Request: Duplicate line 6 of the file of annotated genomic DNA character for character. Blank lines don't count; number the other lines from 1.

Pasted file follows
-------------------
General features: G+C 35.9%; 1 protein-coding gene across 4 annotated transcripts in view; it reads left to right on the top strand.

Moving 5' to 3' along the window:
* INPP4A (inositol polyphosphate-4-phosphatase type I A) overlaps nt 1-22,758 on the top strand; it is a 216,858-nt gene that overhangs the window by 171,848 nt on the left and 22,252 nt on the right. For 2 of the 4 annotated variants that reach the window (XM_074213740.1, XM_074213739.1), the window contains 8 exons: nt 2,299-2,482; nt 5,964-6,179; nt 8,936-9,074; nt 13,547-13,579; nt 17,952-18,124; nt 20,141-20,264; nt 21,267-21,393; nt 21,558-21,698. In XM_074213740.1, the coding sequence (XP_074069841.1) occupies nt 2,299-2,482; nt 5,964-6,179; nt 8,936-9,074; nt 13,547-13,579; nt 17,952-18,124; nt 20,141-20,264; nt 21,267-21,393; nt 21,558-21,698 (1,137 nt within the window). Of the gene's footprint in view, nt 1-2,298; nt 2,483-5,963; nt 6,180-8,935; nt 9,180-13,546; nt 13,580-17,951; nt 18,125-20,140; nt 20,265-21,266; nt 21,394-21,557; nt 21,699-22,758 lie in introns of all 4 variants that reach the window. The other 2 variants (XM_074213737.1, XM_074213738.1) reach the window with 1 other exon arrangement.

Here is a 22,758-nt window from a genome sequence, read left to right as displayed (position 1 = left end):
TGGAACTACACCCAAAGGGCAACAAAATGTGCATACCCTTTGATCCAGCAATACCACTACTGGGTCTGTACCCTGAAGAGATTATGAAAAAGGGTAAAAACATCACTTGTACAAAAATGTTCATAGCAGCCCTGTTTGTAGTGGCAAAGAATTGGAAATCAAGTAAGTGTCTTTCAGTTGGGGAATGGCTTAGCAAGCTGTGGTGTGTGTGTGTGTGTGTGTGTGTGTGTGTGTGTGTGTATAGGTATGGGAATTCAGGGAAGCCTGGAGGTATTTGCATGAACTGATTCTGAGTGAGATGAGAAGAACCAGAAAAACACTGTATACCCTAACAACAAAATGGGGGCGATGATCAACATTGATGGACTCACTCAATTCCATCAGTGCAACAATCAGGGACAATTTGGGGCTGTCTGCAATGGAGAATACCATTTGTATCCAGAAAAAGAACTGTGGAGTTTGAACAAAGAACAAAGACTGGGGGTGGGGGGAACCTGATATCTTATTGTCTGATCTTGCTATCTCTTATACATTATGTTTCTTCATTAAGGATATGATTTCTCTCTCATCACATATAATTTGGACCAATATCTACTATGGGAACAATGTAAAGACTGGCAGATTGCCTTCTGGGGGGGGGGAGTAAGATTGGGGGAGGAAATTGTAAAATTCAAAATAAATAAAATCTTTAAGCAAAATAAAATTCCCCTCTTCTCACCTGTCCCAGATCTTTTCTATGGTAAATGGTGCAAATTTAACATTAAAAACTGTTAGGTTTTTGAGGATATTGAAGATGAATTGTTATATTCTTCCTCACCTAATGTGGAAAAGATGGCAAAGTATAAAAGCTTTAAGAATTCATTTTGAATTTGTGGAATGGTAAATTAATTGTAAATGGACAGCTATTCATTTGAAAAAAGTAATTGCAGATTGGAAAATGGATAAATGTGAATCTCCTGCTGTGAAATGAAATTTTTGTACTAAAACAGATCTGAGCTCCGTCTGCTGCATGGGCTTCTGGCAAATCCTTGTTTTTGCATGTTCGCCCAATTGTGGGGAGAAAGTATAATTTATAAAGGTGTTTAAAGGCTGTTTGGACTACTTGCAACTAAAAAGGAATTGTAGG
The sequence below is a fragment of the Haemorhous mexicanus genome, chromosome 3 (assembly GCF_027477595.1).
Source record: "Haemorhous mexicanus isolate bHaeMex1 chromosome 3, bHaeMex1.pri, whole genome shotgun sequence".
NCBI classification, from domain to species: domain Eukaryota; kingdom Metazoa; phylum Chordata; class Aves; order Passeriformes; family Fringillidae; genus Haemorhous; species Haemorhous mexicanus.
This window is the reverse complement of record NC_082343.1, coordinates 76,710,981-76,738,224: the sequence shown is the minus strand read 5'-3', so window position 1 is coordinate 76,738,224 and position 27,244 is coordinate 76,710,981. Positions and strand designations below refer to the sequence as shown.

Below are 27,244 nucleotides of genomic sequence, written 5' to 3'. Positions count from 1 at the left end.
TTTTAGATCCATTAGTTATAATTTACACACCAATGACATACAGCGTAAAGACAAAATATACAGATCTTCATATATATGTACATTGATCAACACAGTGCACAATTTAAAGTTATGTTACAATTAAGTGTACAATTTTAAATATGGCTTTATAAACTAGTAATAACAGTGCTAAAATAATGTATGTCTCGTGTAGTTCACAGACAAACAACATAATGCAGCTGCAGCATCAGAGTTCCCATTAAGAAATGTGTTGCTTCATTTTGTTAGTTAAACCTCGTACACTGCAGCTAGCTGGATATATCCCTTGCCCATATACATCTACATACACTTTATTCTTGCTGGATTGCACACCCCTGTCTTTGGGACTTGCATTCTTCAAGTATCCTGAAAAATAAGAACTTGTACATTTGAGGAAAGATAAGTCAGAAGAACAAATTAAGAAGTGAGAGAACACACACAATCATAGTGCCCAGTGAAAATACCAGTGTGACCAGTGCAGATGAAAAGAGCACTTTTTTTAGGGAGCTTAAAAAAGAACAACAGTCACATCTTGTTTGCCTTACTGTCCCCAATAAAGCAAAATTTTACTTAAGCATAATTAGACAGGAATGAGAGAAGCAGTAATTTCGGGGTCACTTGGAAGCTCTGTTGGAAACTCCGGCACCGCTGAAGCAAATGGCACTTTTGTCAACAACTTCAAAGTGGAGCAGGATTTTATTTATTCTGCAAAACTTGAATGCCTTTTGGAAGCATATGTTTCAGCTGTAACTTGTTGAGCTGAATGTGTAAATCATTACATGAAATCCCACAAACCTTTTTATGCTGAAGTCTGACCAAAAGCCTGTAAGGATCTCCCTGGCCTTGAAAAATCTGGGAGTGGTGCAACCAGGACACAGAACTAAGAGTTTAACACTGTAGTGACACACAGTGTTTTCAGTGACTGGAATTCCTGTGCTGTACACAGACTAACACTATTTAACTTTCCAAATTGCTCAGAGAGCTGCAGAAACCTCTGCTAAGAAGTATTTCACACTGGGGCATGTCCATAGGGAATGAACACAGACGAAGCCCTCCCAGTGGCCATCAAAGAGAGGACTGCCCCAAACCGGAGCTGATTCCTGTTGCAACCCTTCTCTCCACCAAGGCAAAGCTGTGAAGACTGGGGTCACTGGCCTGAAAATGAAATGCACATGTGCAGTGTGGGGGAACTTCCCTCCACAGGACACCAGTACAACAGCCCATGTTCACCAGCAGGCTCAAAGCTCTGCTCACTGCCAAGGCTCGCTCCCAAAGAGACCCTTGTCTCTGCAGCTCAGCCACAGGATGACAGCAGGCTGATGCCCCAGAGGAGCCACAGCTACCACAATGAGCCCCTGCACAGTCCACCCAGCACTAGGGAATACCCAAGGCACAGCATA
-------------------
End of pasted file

The sequence below is a fragment of the Haemorhous mexicanus genome, chromosome 3 (assembly GCF_027477595.1).